Fluoride Action Network

Colgate redesigned the toothpaste tube so it’s actually recyclable… by 2025

Source: Fast Company | June 18th, 2019 | By Adele Peters
Location: International
Industry type: Toothpaste

The new design will be fully rolled out by 2025.

Of the hundreds of thousands of tubes of toothpaste sold in the U.S. each year, most end up in landfills. The tubes, which are usually made of a mix of materials including aluminum, aren’t accepted at typical recycling facilities. Colgate spent the last five years designing a new type of tube that can change that.

The company, like many other consumer packaged goods giants, has committed to moving to packaging that’s fully recyclable, reusable, or compostable by 2025. It recognized the scale of its own challenge. “We feel like with our level of penetration, in over half the households in the world, we have a responsibility to participate in reducing plastic issues around the world,” says Ann Tracy, vice president of safety, global sustainability, and supply chain strategy at Colgate-Palmolive. Colgate is also part of Loop, a group of major brands experimenting with new reusable packaging; toothpaste, for example, could potentially be replaced with alternatives like chewable tablets that can be sold in a reusable tin rather than plastic.

Finding a new design for a classic toothpaste tube was difficult. Existing tubes are optimized to preserve flavor and key ingredients like fluoride, and that couldn’t change. It had to be something that consumers would want to use. And crucially, it needed to easily fit into current recycling streams. “We identified the stream that recycles milk bottles—high-density polyethylene—because it most closely matched existing technologies, although there was still five years’ worth of development to evolve the materials in the right way,” says Tom Heaslip, Colgate’s worldwide director of global packaging.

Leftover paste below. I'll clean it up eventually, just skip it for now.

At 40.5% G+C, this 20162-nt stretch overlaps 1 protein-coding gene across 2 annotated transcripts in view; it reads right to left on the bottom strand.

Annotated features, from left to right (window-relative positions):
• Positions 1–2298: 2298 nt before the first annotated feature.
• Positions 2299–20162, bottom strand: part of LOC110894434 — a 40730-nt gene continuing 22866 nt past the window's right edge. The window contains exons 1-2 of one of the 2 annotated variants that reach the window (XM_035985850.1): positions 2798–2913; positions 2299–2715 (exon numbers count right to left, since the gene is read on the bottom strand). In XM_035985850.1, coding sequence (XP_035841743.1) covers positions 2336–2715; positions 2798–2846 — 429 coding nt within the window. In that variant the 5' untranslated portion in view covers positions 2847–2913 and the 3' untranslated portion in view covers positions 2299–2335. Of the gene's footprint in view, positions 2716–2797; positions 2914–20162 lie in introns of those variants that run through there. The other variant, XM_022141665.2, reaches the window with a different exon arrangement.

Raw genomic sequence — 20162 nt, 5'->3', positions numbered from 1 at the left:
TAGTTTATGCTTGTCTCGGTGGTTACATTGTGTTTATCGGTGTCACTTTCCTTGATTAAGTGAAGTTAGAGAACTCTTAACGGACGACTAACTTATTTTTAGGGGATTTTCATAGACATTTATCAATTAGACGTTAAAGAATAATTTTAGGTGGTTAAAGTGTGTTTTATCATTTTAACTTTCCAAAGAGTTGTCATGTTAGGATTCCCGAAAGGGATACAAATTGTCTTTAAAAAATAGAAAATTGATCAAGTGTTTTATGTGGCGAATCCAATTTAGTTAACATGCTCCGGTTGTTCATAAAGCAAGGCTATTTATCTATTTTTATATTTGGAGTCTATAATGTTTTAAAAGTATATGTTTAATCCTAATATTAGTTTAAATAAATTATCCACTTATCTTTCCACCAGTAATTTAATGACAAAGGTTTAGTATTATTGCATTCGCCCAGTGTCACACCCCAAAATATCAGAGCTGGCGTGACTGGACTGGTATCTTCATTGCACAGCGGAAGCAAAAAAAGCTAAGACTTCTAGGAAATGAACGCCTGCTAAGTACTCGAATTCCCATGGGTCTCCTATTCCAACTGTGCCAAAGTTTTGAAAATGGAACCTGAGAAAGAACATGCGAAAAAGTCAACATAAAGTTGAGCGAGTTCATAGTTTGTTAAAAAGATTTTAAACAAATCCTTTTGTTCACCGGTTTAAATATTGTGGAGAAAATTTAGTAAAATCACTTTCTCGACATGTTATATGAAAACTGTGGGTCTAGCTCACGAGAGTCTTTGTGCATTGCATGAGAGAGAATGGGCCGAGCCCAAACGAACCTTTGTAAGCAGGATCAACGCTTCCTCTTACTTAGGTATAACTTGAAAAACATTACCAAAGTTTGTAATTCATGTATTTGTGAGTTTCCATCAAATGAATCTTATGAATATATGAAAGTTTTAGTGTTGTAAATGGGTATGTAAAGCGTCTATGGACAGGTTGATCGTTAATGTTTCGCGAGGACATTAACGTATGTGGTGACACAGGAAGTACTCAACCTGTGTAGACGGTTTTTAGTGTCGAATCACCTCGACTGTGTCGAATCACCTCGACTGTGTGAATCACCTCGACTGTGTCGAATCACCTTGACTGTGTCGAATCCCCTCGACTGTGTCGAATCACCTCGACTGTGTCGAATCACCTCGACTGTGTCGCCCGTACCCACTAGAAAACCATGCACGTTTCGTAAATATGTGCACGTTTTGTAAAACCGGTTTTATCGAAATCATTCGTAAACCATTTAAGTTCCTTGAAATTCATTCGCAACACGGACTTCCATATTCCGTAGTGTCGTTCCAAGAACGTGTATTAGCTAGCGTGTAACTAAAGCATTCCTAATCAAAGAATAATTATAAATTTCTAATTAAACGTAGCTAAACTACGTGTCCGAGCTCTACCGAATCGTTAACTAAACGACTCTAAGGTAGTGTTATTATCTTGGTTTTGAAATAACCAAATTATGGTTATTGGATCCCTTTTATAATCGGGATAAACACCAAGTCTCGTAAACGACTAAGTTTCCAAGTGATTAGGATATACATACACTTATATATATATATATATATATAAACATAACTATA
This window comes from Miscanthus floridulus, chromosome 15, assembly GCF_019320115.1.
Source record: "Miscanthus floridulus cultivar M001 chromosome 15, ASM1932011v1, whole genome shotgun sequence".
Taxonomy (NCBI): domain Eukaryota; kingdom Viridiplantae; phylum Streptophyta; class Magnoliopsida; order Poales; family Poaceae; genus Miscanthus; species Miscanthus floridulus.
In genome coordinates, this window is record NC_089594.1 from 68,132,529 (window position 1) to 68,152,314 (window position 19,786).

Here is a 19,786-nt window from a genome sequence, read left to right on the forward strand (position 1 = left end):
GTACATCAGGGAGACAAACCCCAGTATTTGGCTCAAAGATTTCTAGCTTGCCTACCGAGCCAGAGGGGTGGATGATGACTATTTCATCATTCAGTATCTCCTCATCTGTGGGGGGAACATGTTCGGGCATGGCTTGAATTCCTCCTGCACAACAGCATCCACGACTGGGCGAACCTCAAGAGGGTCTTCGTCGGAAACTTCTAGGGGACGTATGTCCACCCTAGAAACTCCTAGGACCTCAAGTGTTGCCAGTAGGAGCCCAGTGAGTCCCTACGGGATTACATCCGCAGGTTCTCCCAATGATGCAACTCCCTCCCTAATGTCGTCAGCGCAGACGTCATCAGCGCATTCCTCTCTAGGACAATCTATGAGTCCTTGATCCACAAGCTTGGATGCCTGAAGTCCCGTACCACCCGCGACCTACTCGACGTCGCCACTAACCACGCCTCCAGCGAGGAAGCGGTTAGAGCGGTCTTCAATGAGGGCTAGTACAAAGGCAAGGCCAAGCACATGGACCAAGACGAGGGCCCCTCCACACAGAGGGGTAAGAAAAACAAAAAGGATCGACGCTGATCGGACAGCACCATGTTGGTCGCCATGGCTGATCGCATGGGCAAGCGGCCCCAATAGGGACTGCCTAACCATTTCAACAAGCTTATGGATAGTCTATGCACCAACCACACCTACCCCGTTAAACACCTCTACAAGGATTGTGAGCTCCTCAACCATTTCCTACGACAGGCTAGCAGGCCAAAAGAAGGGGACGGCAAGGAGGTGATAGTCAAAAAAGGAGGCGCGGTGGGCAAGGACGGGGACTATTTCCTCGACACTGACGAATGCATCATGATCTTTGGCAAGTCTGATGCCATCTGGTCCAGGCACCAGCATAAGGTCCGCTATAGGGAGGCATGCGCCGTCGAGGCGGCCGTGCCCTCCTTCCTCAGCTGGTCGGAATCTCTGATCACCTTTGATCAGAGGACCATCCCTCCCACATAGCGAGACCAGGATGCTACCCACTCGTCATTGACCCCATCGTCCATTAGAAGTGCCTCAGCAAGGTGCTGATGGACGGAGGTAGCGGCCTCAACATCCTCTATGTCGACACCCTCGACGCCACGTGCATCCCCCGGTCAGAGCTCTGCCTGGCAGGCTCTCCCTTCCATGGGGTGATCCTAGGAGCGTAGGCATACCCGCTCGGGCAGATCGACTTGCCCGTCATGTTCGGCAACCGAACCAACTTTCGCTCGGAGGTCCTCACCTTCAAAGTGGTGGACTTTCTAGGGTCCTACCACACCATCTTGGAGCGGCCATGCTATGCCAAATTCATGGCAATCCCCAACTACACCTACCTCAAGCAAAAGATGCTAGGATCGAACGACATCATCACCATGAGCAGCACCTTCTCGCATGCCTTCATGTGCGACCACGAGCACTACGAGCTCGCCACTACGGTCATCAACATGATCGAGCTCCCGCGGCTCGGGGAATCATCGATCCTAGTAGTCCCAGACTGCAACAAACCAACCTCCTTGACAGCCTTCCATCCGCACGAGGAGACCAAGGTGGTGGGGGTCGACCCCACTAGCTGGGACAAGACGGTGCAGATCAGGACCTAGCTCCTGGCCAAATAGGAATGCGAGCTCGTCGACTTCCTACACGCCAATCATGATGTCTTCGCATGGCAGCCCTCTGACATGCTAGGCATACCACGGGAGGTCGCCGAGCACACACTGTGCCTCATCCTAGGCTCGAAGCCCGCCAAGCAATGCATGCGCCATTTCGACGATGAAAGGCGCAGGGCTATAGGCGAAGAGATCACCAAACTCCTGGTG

A basic package made out of high-density polyethylene wouldn’t be easy to squeeze, and would be difficult to use in the ultra-fine sheets that are used to assemble them. But by experimenting with multiple layers of the material in different grades, the engineers were able to find a design that worked. They tested the new tubes at recycling facilities to ensure that they would be sorted correctly, and then tested grinding up the packaging to fully recycle it into a new plastic bottle. (A little residue from toothpaste isn’t a problem, Tracy says, and can actually help clean materials.) Consumers liked the design in tests. The new package is also compatible with the company’s very high-speed equipment for making sheets of plastic and forming tubes, so it can be easily mass-produced. “We didn’t want a specialty tube,” says Heaslip. “We needed one that matched existing capability as best as possible to make it affordable to convert the entire business.”

The company plans to roll out the tubes first in its U.S. sales of its Toms of Maine brand, followed by some global markets. By 2025, it plans to use the tubes in all of its toothpaste. The first challenge involves changing its manufacturing equipment to handle the new design. The next challenge will be teaching both recycling plants and consumers that toothpaste tubes can go in recycling bins. “It’s not a technical issue,” says Tracy. “It’s more around communication.”